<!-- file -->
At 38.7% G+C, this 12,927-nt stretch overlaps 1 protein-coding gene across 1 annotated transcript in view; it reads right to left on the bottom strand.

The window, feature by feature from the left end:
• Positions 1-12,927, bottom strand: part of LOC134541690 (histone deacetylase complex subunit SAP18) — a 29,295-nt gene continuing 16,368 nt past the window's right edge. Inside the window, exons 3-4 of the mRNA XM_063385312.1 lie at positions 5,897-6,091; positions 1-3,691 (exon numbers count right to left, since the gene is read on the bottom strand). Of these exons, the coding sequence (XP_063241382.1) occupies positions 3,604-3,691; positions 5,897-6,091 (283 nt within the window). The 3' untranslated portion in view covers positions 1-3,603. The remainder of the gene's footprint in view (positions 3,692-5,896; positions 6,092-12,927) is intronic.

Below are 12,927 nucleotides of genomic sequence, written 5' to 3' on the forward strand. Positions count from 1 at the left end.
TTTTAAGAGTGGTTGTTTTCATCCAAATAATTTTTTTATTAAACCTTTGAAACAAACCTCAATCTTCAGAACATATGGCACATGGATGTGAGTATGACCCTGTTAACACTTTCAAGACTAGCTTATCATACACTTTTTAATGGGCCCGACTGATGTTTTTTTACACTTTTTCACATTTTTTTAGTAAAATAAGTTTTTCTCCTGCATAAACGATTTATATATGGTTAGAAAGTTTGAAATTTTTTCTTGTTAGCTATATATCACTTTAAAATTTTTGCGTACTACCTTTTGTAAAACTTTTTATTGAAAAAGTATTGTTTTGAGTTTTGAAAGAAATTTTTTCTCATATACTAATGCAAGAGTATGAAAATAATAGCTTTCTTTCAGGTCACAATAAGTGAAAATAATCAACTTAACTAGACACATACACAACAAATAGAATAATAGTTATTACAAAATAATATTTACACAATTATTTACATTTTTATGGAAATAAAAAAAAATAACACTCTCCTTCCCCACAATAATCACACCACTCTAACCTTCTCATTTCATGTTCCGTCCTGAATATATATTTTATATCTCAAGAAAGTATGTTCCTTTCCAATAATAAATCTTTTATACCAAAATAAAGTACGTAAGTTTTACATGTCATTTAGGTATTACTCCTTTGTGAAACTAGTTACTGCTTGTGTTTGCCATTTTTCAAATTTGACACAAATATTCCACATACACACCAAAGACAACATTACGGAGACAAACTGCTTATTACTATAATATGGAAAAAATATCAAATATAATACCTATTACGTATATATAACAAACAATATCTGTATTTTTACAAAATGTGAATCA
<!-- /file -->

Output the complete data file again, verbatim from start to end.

At 38.7% G+C, this 12,927-nt stretch overlaps 1 protein-coding gene across 1 annotated transcript in view; it reads right to left on the bottom strand.

The window, feature by feature from the left end:
• Positions 1-12,927, bottom strand: part of LOC134541690 (histone deacetylase complex subunit SAP18) — a 29,295-nt gene continuing 16,368 nt past the window's right edge. Inside the window, exons 3-4 of the mRNA XM_063385312.1 lie at positions 5,897-6,091; positions 1-3,691 (exon numbers count right to left, since the gene is read on the bottom strand). Of these exons, the coding sequence (XP_063241382.1) occupies positions 3,604-3,691; positions 5,897-6,091 (283 nt within the window). The 3' untranslated portion in view covers positions 1-3,603. The remainder of the gene's footprint in view (positions 3,692-5,896; positions 6,092-12,927) is intronic.

Below are 12,927 nucleotides of genomic sequence, written 5' to 3' on the forward strand. Positions count from 1 at the left end.
TTTTAAGAGTGGTTGTTTTCATCCAAATAATTTTTTTATTAAACCTTTGAAACAAACCTCAATCTTCAGAACATATGGCACATGGATGTGAGTATGACCCTGTTAACACTTTCAAGACTAGCTTATCATACACTTTTTAATGGGCCCGACTGATGTTTTTTTACACTTTTTCACATTTTTTTAGTAAAATAAGTTTTTCTCCTGCATAAACGATTTATATATGGTTAGAAAGTTTGAAATTTTTTCTTGTTAGCTATATATCACTTTAAAATTTTTGCGTACTACCTTTTGTAAAACTTTTTATTGAAAAAGTATTGTTTTGAGTTTTGAAAGAAATTTTTTCTCATATACTAATGCAAGAGTATGAAAATAATAGCTTTCTTTCAGGTCACAATAAGTGAAAATAATCAACTTAACTAGACACATACACAACAAATAGAATAATAGTTATTACAAAATAATATTTACACAATTATTTACATTTTTATGGAAATAAAAAAAAATAACACTCTCCTTCCCCACAATAATCACACCACTCTAACCTTCTCATTTCATGTTCCGTCCTGAATATATATTTTATATCTCAAGAAAGTATGTTCCTTTCCAATAATAAATCTTTTATACCAAAATAAAGTACGTAAGTTTTACATGTCATTTAGGTATTACTCCTTTGTGAAACTAGTTACTGCTTGTGTTTGCCATTTTTCAAATTTGACACAAATATTCCACATACACACCAAAGACAACATTACGGAGACAAACTGCTTATTACTATAATATGGAAAAAATATCAAATATAATACCTATTACGTATATATAACAAACAATATCTGTATTTTTACAAAATGTGAATCA